On the Market stage KTB, aka Robin and Joe's sister Katie, is no mean singer herself, possessing a dab hand at touching country-folk which sounds at times like Everything But The Girl's willowy acoustic phase. Meanwhile Brakes... well, they're Brakes, really, so refer to many previous STN reviews, just with Tom in particularly high spirits tonight and the singer from Cottonmouth duetting on as much as she can remember of Jackson. While all this is going on we're keeping an eye on the Trailer Park, which has an enormous jam outside at Foals' stage time of 7pm. At 7.20 there's still little movement onstage, although the band are milling about. At 7.35pm everyone suddenly starts streaming away. It turns out health and safety concerns have led to the slot being scrapped - there are security guarded barriers in place at the tent from then on - and while they play a set in the Barn later on in its stead we don't hear about it until the following day. This is the third time Foals have pulled out of a show we were supposed to see them at, and being actually at a festival that they're also actively present at and still not hearing a note out of them is some sort of new high water mark.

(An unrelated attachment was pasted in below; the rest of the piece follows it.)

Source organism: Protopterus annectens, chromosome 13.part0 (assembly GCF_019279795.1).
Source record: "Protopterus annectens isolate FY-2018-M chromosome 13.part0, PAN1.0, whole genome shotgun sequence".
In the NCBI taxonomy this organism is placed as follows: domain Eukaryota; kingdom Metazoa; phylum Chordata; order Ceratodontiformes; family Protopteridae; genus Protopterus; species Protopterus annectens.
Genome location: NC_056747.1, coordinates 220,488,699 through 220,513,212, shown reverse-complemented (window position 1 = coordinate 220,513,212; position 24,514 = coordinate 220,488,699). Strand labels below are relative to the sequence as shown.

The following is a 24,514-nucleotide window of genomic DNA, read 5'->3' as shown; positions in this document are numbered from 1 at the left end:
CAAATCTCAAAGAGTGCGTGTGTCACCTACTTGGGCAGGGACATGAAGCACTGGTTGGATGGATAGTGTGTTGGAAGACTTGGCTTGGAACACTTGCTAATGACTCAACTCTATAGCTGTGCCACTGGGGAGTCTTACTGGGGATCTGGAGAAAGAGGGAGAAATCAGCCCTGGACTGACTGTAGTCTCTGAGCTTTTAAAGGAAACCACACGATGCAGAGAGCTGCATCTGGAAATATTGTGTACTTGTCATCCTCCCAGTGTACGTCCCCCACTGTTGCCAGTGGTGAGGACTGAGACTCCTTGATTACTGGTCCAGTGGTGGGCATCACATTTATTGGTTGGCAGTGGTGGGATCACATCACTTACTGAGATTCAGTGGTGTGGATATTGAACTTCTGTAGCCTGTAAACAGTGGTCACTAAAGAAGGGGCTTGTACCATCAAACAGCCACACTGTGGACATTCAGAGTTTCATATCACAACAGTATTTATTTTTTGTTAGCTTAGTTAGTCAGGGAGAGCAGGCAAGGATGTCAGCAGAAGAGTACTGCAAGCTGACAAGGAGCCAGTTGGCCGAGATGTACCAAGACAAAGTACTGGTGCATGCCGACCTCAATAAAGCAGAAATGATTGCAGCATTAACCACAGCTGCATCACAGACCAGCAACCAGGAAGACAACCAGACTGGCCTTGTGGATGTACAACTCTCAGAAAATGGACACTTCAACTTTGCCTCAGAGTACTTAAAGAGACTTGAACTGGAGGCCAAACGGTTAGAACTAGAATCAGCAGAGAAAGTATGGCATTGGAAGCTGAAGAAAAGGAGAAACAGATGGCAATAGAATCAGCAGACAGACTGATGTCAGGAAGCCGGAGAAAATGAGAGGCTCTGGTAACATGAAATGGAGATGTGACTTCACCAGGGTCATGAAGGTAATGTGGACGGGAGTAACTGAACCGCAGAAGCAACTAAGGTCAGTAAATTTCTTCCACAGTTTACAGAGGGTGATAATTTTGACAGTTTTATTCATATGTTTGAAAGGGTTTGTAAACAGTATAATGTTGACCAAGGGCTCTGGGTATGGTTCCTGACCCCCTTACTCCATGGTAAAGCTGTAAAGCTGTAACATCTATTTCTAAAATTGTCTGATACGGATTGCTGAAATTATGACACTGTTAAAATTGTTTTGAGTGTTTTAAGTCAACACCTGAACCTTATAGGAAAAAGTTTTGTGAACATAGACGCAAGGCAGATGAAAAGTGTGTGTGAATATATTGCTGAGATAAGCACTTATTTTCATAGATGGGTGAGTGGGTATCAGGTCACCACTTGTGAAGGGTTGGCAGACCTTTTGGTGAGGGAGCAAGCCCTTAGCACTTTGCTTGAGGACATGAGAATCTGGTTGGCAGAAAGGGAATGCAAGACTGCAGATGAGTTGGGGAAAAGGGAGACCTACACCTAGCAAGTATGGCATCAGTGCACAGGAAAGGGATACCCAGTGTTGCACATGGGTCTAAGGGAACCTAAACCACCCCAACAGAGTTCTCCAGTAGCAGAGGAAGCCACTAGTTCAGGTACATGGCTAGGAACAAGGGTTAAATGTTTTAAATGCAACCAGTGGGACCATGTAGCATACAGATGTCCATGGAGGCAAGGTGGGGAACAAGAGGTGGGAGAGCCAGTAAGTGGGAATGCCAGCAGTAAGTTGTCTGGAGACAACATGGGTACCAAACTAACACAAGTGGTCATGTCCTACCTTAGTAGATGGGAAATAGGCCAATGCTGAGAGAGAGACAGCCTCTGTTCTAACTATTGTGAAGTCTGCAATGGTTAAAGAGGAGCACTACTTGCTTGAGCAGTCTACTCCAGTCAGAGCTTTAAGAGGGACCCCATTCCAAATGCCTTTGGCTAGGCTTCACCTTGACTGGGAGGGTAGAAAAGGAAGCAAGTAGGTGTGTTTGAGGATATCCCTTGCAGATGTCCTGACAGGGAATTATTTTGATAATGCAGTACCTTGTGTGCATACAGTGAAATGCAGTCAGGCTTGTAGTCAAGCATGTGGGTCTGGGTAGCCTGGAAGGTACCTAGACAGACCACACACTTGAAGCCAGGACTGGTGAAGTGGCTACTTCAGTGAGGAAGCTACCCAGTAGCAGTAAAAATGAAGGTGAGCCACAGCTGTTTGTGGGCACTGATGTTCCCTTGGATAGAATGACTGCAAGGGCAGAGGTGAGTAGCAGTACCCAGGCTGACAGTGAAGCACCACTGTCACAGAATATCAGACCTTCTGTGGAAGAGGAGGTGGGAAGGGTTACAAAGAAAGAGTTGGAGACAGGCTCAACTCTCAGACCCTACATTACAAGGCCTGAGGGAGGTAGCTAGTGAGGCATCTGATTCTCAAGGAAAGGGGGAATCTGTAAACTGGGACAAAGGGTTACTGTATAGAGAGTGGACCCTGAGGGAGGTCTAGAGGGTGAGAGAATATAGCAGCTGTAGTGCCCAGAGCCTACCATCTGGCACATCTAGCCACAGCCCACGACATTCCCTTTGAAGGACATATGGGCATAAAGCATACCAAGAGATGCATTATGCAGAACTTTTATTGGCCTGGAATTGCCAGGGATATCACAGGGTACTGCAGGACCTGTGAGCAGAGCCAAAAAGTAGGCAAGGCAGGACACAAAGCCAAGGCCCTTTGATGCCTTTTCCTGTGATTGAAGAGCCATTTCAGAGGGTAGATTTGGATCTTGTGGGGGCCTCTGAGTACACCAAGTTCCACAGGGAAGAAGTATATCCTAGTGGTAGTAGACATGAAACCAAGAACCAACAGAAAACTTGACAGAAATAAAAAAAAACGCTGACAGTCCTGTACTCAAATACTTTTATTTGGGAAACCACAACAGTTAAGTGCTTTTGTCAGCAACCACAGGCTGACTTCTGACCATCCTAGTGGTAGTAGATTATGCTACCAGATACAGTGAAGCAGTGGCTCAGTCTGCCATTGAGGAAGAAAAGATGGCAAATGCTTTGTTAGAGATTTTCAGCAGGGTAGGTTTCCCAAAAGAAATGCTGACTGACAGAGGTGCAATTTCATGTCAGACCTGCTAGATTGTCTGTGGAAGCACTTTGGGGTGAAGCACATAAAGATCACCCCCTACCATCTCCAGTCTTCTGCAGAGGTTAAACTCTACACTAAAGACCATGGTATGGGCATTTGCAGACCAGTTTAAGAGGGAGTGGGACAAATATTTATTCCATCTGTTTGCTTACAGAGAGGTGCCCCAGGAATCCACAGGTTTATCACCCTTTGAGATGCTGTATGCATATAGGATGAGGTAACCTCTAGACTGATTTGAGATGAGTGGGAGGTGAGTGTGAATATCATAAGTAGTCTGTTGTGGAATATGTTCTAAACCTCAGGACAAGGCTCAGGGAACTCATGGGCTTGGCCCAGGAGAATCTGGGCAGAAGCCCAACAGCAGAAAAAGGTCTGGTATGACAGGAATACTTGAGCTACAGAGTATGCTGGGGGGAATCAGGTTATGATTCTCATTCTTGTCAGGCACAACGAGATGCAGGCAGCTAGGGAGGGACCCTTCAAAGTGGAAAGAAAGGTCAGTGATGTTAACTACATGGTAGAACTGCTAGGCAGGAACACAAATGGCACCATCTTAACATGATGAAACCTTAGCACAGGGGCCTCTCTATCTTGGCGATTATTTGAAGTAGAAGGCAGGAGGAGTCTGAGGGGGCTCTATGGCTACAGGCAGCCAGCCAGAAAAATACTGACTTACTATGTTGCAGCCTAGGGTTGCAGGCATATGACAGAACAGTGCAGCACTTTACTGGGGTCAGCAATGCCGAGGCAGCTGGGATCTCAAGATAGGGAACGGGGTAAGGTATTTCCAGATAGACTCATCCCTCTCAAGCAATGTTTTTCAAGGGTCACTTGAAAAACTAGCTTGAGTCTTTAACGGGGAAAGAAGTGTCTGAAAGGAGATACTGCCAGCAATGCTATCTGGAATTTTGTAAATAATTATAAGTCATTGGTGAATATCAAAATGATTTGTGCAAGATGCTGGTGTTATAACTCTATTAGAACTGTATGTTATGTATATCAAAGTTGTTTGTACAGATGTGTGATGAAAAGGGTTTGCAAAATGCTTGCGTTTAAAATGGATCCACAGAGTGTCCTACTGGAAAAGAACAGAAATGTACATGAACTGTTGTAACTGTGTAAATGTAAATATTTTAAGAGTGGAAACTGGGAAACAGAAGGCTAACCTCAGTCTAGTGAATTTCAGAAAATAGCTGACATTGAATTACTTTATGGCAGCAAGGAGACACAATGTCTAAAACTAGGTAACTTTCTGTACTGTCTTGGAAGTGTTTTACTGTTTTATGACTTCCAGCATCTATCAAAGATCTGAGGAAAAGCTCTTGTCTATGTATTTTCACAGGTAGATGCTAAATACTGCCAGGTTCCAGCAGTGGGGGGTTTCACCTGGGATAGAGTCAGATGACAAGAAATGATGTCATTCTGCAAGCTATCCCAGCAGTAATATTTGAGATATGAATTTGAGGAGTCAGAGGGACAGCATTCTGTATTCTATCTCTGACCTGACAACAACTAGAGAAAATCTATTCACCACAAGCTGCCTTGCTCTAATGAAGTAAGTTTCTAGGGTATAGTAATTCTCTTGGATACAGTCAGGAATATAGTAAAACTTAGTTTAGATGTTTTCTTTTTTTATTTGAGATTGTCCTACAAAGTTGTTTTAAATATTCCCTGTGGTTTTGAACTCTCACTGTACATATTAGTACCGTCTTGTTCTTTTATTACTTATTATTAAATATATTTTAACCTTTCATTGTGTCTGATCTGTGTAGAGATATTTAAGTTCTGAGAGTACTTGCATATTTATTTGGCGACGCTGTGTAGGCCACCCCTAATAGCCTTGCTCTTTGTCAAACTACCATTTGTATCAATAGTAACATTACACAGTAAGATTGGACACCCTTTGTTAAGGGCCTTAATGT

Emergency barriers are also brought in for ¡Forward, Russia! in the barn, although in sharp contrast to last year we actually manage to get into it ahead of the pack. A ridiculously kinetic live band at the best of times, the reverberations off the stone walls make their angularities and piercing guitar slabs all the more ominous as Tom Woodhead goes through his crash calisthetics routine. Half the set is of new songs, which are much the same in tune-crashing intent but for the most part also have structured build-ups and slow burns to generate an atmosphere before everything else crashes into it. One song "sounds like the Killers" according to Woodhead's introduction, although judging by the skyscraping FX pedal work, heavy riffage and basically white noise synth that constitutes its coda he may have meant it has the power to kill people. The last song is different again, an epic that's probably as close as they'll ever come to a power ballad featuring, if we heard it correctly, the key repeated lyric "time shits on now". Recorded ¡F,R! is like catching lightning in a bottle, but live they're as spectacular as ever. And they completely ruin Youthmovies, who are straight afterwards in the Trailer Park, whose fractured lyrics and riffs, jumping time signals and post-rock semantics can't help but immediately be compared in the negative. The Bennett's own Goldrush's laid-back psychedelic and country-influenced pop hiding darker lyrical concerns serves its purpose but, with obvious due respect, wasn't working right now.
Garth Hudson of The Band headlined. We know nothing about The Band, so retired early for the night.